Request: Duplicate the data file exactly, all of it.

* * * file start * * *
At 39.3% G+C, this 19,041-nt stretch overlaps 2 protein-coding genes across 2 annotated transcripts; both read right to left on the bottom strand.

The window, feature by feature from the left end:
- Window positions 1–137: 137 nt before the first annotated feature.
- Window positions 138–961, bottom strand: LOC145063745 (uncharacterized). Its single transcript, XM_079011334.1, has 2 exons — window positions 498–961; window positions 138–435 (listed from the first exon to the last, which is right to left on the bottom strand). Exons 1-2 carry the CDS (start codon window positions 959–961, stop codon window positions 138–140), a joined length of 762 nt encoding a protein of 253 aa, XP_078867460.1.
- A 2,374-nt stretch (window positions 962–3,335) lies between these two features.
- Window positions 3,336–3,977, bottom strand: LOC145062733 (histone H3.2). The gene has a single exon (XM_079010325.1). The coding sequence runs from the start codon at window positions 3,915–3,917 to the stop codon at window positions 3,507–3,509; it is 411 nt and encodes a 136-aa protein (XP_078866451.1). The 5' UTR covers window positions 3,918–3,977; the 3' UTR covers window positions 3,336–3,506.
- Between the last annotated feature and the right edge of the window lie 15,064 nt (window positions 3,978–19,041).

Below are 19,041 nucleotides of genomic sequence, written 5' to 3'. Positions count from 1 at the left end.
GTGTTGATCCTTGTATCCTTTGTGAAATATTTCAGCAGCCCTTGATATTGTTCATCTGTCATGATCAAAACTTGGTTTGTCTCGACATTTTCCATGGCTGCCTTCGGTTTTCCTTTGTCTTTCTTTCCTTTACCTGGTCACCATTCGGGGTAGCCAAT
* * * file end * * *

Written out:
At 39.3% G+C, this 19,041-nt stretch overlaps 2 protein-coding genes across 2 annotated transcripts; both read right to left on the bottom strand.

The window, feature by feature from the left end:
- Window positions 1–137: 137 nt before the first annotated feature.
- Window positions 138–961, bottom strand: LOC145063745 (uncharacterized). Its single transcript, XM_079011334.1, has 2 exons — window positions 498–961; window positions 138–435 (listed from the first exon to the last, which is right to left on the bottom strand). Exons 1-2 carry the CDS (start codon window positions 959–961, stop codon window positions 138–140), a joined length of 762 nt encoding a protein of 253 aa, XP_078867460.1.
- A 2,374-nt stretch (window positions 962–3,335) lies between these two features.
- Window positions 3,336–3,977, bottom strand: LOC145062733 (histone H3.2). The gene has a single exon (XM_079010325.1). The coding sequence runs from the start codon at window positions 3,915–3,917 to the stop codon at window positions 3,507–3,509; it is 411 nt and encodes a 136-aa protein (XP_078866451.1). The 5' UTR covers window positions 3,918–3,977; the 3' UTR covers window positions 3,336–3,506.
- Between the last annotated feature and the right edge of the window lie 15,064 nt (window positions 3,978–19,041).

Below are 19,041 nucleotides of genomic sequence, written 5' to 3'. Positions count from 1 at the left end.
GTGTTGATCCTTGTATCCTTTGTGAAATATTTCAGCAGCCCTTGATATTGTTCATCTGTCATGATCAAAACTTGGTTTGTCTCGACATTTTCCATGGCTGCCTTCGGTTTTCCTTTGTCTTTCTTTCCTTTACCTGGTCACCATTCGGGGTAGCCAAT